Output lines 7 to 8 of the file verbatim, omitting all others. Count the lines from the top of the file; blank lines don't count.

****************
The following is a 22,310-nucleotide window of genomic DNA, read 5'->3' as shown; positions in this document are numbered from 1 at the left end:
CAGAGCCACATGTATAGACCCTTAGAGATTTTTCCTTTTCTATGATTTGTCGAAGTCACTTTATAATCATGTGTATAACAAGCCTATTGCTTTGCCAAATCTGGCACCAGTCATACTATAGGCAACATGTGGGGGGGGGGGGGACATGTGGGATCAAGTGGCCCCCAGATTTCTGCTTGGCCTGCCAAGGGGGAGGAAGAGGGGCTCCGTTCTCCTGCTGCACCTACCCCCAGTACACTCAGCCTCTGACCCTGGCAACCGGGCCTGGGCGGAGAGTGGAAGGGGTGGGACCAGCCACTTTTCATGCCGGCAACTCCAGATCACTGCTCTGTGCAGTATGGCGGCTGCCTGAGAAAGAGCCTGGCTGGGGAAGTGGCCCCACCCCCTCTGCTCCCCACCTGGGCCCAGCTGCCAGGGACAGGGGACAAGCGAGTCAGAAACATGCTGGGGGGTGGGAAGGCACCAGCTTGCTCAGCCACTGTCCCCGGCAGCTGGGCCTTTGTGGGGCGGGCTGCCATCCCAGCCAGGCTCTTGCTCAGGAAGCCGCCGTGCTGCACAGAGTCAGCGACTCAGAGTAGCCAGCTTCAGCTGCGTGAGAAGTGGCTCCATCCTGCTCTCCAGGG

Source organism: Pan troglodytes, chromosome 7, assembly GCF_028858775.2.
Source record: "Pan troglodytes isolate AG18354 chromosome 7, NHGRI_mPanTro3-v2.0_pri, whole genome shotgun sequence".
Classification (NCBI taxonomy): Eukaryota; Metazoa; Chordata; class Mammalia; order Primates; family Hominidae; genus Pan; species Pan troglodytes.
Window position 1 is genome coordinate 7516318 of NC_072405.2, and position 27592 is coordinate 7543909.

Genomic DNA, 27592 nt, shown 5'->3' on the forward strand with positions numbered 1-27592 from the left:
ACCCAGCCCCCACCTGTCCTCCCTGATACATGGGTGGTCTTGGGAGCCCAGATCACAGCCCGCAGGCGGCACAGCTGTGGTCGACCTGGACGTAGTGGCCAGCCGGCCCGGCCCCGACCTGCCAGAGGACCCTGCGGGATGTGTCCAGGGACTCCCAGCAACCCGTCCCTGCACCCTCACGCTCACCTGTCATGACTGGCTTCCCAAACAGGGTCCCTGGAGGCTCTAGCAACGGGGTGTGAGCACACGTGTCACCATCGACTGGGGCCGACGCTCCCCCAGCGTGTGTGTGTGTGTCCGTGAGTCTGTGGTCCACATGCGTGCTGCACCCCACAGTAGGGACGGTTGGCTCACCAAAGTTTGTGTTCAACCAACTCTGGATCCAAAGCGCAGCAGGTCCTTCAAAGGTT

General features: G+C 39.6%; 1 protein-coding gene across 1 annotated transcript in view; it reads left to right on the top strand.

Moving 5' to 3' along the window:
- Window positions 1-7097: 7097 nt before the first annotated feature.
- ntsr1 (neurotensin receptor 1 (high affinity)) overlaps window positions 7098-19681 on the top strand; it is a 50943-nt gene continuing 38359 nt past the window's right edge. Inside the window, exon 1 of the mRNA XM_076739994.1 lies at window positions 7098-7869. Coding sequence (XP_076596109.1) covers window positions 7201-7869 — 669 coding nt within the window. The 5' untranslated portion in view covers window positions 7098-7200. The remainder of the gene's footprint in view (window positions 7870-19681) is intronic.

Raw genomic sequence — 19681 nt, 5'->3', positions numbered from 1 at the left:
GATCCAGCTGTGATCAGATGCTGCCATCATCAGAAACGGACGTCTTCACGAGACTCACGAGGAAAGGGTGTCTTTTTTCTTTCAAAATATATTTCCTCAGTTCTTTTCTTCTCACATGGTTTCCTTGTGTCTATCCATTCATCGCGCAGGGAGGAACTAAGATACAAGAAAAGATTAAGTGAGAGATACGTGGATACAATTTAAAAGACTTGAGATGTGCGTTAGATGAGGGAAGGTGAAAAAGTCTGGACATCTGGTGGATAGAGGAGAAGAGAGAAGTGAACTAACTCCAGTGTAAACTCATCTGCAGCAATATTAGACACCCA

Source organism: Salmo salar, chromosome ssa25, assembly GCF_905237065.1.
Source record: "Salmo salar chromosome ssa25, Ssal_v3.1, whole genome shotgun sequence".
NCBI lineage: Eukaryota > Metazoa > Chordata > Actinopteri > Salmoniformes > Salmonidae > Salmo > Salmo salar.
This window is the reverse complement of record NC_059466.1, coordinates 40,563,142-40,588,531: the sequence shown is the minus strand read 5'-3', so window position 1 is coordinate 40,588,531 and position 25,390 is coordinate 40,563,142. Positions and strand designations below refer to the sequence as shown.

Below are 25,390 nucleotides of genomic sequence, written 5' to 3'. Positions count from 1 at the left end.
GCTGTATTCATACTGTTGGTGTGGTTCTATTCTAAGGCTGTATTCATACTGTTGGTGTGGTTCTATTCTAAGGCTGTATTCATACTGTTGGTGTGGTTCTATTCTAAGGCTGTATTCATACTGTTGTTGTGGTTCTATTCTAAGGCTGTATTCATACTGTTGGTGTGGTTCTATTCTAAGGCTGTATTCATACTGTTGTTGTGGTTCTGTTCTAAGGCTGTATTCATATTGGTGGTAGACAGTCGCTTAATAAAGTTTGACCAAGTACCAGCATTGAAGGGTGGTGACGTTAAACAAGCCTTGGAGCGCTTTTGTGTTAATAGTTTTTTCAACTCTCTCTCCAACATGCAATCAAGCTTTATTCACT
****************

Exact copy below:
Genomic DNA, 27592 nt, shown 5'->3' on the forward strand with positions numbered 1-27592 from the left:
ACCCAGCCCCCACCTGTCCTCCCTGATACATGGGTGGTCTTGGGAGCCCAGATCACAGCCCGCAGGCGGCACAGCTGTGGTCGACCTGGACGTAGTGGCCAGCCGGCCCGGCCCCGACCTGCCAGAGGACCCTGCGGGATGTGTCCAGGGACTCCCAGCAACCCGTCCCTGCACCCTCACGCTCACCTGTCATGACTGGCTTCCCAAACAGGGTCCCTGGAGGCTCTAGCAACGGGGTGTGAGCACACGTGTCACCATCGACTGGGGCCGACGCTCCCCCAGCGTGTGTGTGTGTGTCCGTGAGTCTGTGGTCCACATGCGTGCTGCACCCCACAGTAGGGACGGTTGGCTCACCAAAGTTTGTGTTCAACCAACTCTGGATCCAAAGCGCAGCAGGTCCTTCAAAGGTT